We’ve published a few posts on the nutrients in beer, but today we’re going to talk about Beer and Iron. It is estimated that only 65-70 % of Americans get enough iron in their diet, and women (because of menstruation) are particularly prone to low levels of this essential mineral.
A study published in the Journal of the Science of Food and Agriculture, examined 40 different beers, and found that heavier, darker beers have almost 50% more iron than light beers.
A pint of Guinness has about 0.3 mg of iron, and the recommended daily intake for the “average” adult is around 10 mg per day…so while beer is not the highest source of iron in the grand scheme of foods, if you’re thinking about this particular nutrient when our drinking with friends, consider getting some of the dark stuff! 😀
Well, for one–PROTEIN! This comes from the peanuts (which is actually a “legume” or bean if you didn’t know!). And then there is FAT–this comes from the peanuts too. CARBOHYDRATES!–this comes from the jelly and bread, and a little from the peanuts.
Protein, fat, and carbohydrates are the three macronutrients we need for survival. We also need a balance of micronutrients–aka vitamins and minerals.
The classic PB&J also has many micronutrients to offer to our bodies as well. For example–iron (from the peanuts, and bread).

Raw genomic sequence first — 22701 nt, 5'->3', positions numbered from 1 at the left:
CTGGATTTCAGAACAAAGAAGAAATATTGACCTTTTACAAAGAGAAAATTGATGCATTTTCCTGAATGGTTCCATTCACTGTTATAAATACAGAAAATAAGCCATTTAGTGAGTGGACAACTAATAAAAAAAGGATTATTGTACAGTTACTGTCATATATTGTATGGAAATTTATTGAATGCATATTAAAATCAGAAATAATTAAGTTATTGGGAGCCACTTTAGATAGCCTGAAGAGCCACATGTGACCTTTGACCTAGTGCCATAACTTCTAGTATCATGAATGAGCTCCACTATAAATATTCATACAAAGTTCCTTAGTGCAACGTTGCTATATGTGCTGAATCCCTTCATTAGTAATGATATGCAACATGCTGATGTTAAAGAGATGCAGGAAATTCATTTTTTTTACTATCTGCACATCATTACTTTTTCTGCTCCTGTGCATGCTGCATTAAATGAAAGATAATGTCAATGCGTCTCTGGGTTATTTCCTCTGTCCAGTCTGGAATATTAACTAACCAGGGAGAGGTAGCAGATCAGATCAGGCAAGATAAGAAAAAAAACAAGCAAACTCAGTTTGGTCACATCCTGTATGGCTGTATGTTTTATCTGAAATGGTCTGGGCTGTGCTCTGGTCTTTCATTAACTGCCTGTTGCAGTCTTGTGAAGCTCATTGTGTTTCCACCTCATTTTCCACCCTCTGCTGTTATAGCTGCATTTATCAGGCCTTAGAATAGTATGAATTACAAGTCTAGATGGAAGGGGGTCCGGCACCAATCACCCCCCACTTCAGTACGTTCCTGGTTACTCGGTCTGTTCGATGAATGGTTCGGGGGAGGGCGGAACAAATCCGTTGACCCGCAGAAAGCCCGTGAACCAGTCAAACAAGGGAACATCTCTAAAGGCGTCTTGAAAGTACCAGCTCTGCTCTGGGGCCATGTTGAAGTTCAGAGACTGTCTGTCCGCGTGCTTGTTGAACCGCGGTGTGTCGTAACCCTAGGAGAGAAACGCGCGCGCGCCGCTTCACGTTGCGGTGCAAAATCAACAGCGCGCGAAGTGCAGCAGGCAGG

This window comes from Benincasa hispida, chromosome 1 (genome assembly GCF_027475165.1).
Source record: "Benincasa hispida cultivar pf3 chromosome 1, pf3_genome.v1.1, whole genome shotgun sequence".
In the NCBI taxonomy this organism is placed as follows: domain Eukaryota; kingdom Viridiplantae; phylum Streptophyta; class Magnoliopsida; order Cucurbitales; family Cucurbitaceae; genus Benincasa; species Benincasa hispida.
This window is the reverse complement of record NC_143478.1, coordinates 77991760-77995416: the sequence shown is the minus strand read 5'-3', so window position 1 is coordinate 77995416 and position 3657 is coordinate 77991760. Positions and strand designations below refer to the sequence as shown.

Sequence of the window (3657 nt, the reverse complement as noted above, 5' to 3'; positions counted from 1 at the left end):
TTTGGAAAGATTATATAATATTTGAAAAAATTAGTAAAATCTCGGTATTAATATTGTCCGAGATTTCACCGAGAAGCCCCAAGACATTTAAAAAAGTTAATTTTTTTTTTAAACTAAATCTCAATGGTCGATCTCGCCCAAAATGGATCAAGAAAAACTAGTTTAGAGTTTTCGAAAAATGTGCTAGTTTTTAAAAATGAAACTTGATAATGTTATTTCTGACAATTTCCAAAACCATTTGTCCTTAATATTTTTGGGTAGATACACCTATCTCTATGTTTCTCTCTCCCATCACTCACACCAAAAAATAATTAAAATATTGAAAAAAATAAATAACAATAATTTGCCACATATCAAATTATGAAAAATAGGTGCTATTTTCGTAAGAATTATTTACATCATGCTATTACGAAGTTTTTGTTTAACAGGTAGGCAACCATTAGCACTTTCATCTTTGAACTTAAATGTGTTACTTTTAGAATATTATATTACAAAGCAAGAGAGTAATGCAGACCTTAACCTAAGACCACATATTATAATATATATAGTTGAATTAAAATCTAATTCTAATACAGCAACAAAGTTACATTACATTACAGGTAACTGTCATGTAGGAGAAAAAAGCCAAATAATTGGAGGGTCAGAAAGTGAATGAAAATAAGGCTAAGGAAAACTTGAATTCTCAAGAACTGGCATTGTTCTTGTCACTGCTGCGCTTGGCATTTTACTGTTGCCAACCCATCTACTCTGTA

And the best part about the peanut butter jelly sandwich, is that is really is just a template for a thousand other delicious recipes that have a great balance of nutrition.
Almond butter and banana on a pita? YUM. Cashew spread and apple slices on ciabatta? Peanut Butter and Jelly Oatmeal? The possibilities are endless!
Tell us- What is your favorite Peanut Butter and Jelly variation?
Recently read this article regarding Soylent, the “food” of the future. It’s a mixture of the three macronutrients (carbs, fat, and protein) in the proportions we need for survival. You drink it for sustenance instead of eating normal meals like we usually do. You no longer think about preparing meals, what to eat, where to eat, how much to spend on food. You just mix the powdery substance into a slurry and sip throughout the day. The rationale is summarized in this excerpt:
Rhinehart, who is twenty-five, studied electrical engineering at Georgia Tech, and he began to consider food as an engineering problem. “You need amino acids and lipids, not milk itself,” he said. “You need carbohydrates, not bread.” Fruits and vegetables provide essential vitamins and minerals, but they’re “mostly water.” He began to think that food was an inefficient way of getting what he needed to survive. “It just seemed like a system that’s too complex and too expensive and too fragile,” he told me.
Soylent does raise some interesting ideas and brings new light onto nutrition today. Is food overrated? Are we placing too much focus into eating?
Is it better to drink a meal replacement complete with essential nutrients, or would we be better off consuming actual food that may not represent a balanced meal?
Most importantly, the debate on Soylent is bringing nutrition education into focus. People are trying to create their own versions of the nutrient drink, doing research into what our bodies need, experimenting and talking about vitamins and minerals. This is GREAT. Better to discuss and learn than to sit around blindly telling each other what the perfect diet should be.
What do you think? Is Soylent a positive win for society?